Map-Based Curriculum Aides: Survey Results
Updated: Sep 24
Wow! Welcome to the beginning of my journey in creating inspiring, high-quality, data-rich maps and other visualizations as a tool for learning and discovery. Thanks for landing here, and if you haven't already signed up for updates via email, go here and sign up!
I began this exploration by surveying homeschooling friends and friends of friends to find out if this is something that would be meaningful to them. I received a much larger response than I expected, and I'll share some of that data with you as a means to help illuminate some of the decisions I've made in moving forward.
Do you currently use maps in your homeschool studies? If so, where do you get the maps used for your homeschool instruction?
I first wanted to know what homeschoolers are doing already. An overwhelming majority already use some sort of maps in their homes—88.5% to 11.5%. The follow-on question to that was what sources are used for those maps. Most homeschoolers in the survey use books or atlases they already own or purchase (78.3%) or use free online sources (69.6%).
From here, I wanted to understand what type of products would be most useful—in subject matter, grade level, and delivery method.
Subjects, Grade Levels, and Product Type
On my questions for subject matter and grade levels, I allowed multiple answers per question. Worldwide subjects (geography [85%] and history [81%]) were of slightly greater interest than the US. For the US, geography was more preferred (73%) than history (62%). Grade level interest was split into elementary, middle, and high school categories. In what seems to me to be a reflection of demographics, the interest was highest at elementary (89%) followed by middle (69%) and high school (50%). For product type, I limited the answer to just one choice to force the result to hopefully be the delivery method of greatest preference. Of the four choices—hard copy, website, app, or app with print options, hard copy (50%) and website (31%) received the majority of responses.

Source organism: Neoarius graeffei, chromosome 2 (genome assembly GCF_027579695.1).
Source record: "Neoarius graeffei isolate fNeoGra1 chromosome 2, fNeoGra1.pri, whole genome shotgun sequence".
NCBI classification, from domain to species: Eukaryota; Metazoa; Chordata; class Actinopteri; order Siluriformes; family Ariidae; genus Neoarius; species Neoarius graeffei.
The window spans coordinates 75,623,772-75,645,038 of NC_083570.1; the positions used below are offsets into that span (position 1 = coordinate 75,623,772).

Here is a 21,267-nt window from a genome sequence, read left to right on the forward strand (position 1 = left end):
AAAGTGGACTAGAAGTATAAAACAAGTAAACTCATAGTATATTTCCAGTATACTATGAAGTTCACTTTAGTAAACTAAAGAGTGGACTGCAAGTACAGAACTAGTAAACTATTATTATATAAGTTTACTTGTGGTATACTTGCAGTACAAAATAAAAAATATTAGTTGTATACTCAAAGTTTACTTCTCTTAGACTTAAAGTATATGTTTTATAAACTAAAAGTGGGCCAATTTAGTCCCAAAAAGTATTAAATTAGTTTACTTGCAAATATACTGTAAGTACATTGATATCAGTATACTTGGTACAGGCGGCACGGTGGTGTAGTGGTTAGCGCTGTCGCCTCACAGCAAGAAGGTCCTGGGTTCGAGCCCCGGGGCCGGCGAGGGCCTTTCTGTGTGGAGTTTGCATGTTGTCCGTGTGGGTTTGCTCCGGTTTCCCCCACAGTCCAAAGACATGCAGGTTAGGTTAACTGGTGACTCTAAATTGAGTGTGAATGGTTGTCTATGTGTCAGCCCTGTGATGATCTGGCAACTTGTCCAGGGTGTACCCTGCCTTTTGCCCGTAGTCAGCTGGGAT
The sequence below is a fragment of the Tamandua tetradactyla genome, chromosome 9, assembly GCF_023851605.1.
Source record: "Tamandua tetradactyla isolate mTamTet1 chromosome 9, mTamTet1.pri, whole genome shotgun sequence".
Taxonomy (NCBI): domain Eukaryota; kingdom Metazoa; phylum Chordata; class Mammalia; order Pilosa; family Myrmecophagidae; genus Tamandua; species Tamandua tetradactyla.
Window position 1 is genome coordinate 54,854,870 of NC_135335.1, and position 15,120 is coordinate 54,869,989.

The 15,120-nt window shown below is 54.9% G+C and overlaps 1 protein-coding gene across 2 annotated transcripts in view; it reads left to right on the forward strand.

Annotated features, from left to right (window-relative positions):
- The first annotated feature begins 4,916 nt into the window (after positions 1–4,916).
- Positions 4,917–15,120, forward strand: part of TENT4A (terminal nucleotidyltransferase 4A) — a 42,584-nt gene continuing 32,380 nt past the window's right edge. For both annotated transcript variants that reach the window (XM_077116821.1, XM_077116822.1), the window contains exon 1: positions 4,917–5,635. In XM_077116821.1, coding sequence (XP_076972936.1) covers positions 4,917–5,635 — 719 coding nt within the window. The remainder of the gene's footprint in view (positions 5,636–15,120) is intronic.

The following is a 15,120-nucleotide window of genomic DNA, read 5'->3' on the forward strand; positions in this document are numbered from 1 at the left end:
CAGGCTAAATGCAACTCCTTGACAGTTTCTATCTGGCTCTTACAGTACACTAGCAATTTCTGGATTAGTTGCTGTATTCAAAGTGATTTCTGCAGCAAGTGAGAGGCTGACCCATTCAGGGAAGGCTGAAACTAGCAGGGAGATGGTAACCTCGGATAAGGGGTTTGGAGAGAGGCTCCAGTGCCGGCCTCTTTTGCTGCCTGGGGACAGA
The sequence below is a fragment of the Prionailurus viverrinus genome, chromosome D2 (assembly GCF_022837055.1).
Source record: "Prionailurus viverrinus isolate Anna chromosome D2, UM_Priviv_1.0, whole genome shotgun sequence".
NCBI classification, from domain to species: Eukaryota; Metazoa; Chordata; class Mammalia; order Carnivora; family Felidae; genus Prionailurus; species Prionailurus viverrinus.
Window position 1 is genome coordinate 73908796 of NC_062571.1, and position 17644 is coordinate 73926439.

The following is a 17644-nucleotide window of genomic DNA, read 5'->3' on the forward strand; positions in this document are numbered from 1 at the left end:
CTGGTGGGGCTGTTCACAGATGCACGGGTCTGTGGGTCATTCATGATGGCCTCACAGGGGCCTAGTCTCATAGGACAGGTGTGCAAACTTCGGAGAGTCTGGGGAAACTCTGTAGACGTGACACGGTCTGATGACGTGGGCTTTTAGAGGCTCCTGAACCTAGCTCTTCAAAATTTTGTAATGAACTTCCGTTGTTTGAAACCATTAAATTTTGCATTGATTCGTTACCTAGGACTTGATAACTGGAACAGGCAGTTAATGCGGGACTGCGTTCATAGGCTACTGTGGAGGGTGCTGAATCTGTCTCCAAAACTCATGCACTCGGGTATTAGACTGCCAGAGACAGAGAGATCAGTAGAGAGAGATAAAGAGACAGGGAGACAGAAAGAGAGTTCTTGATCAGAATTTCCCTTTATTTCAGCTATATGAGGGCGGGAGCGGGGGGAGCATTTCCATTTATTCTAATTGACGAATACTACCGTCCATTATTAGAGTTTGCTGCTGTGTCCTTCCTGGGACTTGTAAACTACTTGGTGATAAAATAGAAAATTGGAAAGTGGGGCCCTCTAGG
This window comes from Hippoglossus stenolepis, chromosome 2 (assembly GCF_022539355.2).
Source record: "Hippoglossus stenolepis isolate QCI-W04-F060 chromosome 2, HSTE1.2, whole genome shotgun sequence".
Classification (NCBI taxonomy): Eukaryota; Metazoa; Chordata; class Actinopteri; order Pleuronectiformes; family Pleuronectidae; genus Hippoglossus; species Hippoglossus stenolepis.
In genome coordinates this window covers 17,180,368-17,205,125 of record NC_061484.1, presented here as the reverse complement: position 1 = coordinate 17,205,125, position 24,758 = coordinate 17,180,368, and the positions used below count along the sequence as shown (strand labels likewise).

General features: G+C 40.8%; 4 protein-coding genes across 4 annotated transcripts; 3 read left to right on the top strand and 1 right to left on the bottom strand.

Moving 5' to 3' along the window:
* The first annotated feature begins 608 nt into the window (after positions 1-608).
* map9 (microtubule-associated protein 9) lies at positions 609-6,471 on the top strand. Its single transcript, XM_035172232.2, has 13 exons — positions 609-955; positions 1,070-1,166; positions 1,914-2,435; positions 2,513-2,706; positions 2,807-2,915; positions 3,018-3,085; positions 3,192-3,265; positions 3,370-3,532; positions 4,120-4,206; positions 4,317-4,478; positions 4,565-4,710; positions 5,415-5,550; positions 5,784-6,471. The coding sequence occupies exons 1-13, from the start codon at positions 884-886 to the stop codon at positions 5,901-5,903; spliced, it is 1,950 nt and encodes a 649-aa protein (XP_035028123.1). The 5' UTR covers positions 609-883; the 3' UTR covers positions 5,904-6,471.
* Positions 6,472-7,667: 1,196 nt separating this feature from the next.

The end of the survey included questions on desired features and product pricing. I had a list of 11 features and respondents could choose as many as they would like—including adding an "other" category. Not surprisingly, the desired features seem to be quite individualized. Six of the 11 features were chosen by between 58% and 65% of the respondents. None were higher than 65%. Another three were in the 42% to 46% range. Likewise, product pricing results were varied, probably because features and delivery method—undefined in the survey—would cause differences in perceived value.
Overall, I am incredibly grateful for the participation of all respondents. I'm grateful for friends and family who forwarded on the survey so I could gather information as widely as possible. The feeling that I received from the respondents—both in the survey answers as well as emails and comments sent to me—is that this is something that is exciting to homeschool families. That makes me excited to be able to deliver maps and data visualizations that are inspiring, provoke deeper thought and questioning, and high quality. You know, things you'll want to keep around for a long time. Let me know if you haven't already signed up for regular updates (about every month), and welcome to the journey!
Survey summary report: PDF
Additional data information: PDF
You also might be interested in: